The Sculptor And The Statue Of Jupiter.

A poem by Jean de La Fontaine

A block of marble was so fine,
To buy it did a sculptor hasten.
'What shall my chisel, now 'tis mine -
A god, a table, or a basin?'

'A god,' said he, 'the thing shall be;
I'll arm it, too, with thunder.
Let people quake, and bow the knee
With reverential wonder.'

So well the cunning artist wrought
All things within a mortal's reach,
That soon the marble wanted nought
Of being Jupiter, but speech.

Indeed, the man whose skill did make
Had scarcely laid his chisel down,
Before himself began to quake,
And fear his manufacture's frown.

And even this excess of faith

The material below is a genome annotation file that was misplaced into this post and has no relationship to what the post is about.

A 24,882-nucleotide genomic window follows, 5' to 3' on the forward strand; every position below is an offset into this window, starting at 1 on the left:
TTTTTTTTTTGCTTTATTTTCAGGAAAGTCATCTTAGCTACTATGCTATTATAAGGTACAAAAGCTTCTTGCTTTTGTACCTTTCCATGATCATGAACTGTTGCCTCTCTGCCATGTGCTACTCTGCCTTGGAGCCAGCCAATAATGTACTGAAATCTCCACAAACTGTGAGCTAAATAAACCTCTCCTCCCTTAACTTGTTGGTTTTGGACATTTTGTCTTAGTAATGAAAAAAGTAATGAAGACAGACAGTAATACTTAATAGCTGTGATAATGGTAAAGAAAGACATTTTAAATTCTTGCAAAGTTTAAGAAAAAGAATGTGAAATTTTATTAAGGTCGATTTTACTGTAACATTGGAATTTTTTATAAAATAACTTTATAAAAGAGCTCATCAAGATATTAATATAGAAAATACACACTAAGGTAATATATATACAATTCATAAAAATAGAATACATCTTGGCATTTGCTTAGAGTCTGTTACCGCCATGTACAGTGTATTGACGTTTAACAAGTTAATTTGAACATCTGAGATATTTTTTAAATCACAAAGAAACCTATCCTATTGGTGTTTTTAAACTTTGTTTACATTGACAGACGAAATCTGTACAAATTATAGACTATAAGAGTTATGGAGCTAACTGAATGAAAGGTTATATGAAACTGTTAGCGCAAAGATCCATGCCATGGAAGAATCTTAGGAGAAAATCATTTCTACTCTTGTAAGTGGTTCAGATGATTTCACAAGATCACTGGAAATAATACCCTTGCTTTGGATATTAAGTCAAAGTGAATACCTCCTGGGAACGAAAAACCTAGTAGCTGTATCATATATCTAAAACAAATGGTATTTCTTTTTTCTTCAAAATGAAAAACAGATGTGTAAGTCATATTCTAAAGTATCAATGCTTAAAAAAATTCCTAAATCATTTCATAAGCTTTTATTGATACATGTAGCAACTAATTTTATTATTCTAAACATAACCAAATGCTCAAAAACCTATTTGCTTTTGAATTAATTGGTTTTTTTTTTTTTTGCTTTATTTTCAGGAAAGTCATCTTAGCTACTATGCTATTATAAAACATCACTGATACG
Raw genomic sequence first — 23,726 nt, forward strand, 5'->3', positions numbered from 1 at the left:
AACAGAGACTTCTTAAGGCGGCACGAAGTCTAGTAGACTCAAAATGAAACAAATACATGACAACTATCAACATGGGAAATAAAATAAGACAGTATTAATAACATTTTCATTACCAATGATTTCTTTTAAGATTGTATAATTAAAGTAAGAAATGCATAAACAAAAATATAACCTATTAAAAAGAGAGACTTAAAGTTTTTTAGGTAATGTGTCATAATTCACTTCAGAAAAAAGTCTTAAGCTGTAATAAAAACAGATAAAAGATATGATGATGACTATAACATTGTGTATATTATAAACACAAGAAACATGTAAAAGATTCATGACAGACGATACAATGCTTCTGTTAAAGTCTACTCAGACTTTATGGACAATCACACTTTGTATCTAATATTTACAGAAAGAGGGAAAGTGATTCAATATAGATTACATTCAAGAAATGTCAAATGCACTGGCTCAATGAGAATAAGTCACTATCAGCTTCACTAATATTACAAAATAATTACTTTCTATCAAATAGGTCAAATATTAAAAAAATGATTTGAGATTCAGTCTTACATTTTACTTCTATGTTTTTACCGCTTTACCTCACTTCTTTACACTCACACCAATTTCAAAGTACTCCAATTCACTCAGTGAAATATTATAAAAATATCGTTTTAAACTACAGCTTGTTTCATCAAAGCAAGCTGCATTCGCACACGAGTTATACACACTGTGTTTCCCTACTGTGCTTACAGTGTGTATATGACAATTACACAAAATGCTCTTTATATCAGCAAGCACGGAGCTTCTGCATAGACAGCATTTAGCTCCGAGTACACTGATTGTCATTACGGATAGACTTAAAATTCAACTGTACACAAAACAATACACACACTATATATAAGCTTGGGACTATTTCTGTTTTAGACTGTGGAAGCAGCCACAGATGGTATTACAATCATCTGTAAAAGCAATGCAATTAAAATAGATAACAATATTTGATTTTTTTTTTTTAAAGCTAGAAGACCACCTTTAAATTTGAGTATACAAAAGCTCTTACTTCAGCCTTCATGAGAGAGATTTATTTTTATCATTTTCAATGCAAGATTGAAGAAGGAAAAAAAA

The poet once scarce fell behind,
The hatred fearing, and the wrath,
Of gods the product of his mind.

This trait we see in infancy
Between the baby and its doll,
Of wax or china, it may be -
A pocket stuff'd, or folded shawl.

Imagination rules the heart:
And here we find the fountain head
From whence the pagan errors start,
That o'er the teeming nations spread.

With violent and flaming zeal,
Each takes his own chimera's part;
Pygmalion[1] doth a passion feel
For Venus chisel'd by his art.

All men, as far as in them lies,
Create realities of dreams.
To truth our nature proves but ice;
To falsehood, fire it seems.

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